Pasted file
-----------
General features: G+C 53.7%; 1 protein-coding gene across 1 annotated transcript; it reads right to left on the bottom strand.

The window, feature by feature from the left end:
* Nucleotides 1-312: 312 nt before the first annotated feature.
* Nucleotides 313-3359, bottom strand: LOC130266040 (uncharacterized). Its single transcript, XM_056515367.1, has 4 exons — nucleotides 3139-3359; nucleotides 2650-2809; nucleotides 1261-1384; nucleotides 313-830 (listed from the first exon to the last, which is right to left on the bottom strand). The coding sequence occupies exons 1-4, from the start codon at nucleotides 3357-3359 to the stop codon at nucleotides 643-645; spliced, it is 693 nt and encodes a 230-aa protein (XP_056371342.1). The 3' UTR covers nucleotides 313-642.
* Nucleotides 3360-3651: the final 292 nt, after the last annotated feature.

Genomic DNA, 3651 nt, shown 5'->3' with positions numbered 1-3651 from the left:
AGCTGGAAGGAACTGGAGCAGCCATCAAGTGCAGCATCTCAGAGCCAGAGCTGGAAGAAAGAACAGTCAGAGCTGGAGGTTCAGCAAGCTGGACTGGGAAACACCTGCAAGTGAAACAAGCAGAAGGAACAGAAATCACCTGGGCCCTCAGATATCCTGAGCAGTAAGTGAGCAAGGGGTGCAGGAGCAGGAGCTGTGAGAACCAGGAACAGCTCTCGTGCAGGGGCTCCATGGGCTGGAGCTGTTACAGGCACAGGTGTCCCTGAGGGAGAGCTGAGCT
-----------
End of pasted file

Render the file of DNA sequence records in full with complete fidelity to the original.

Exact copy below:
General features: G+C 53.7%; 1 protein-coding gene across 1 annotated transcript; it reads right to left on the bottom strand.

The window, feature by feature from the left end:
* Nucleotides 1-312: 312 nt before the first annotated feature.
* Nucleotides 313-3359, bottom strand: LOC130266040 (uncharacterized). Its single transcript, XM_056515367.1, has 4 exons — nucleotides 3139-3359; nucleotides 2650-2809; nucleotides 1261-1384; nucleotides 313-830 (listed from the first exon to the last, which is right to left on the bottom strand). The coding sequence occupies exons 1-4, from the start codon at nucleotides 3357-3359 to the stop codon at nucleotides 643-645; spliced, it is 693 nt and encodes a 230-aa protein (XP_056371342.1). The 3' UTR covers nucleotides 313-642.
* Nucleotides 3360-3651: the final 292 nt, after the last annotated feature.

Genomic DNA, 3651 nt, shown 5'->3' with positions numbered 1-3651 from the left:
AGCTGGAAGGAACTGGAGCAGCCATCAAGTGCAGCATCTCAGAGCCAGAGCTGGAAGAAAGAACAGTCAGAGCTGGAGGTTCAGCAAGCTGGACTGGGAAACACCTGCAAGTGAAACAAGCAGAAGGAACAGAAATCACCTGGGCCCTCAGATATCCTGAGCAGTAAGTGAGCAAGGGGTGCAGGAGCAGGAGCTGTGAGAACCAGGAACAGCTCTCGTGCAGGGGCTCCATGGGCTGGAGCTGTTACAGGCACAGGTGTCCCTGAGGGAGAGCTGAGCT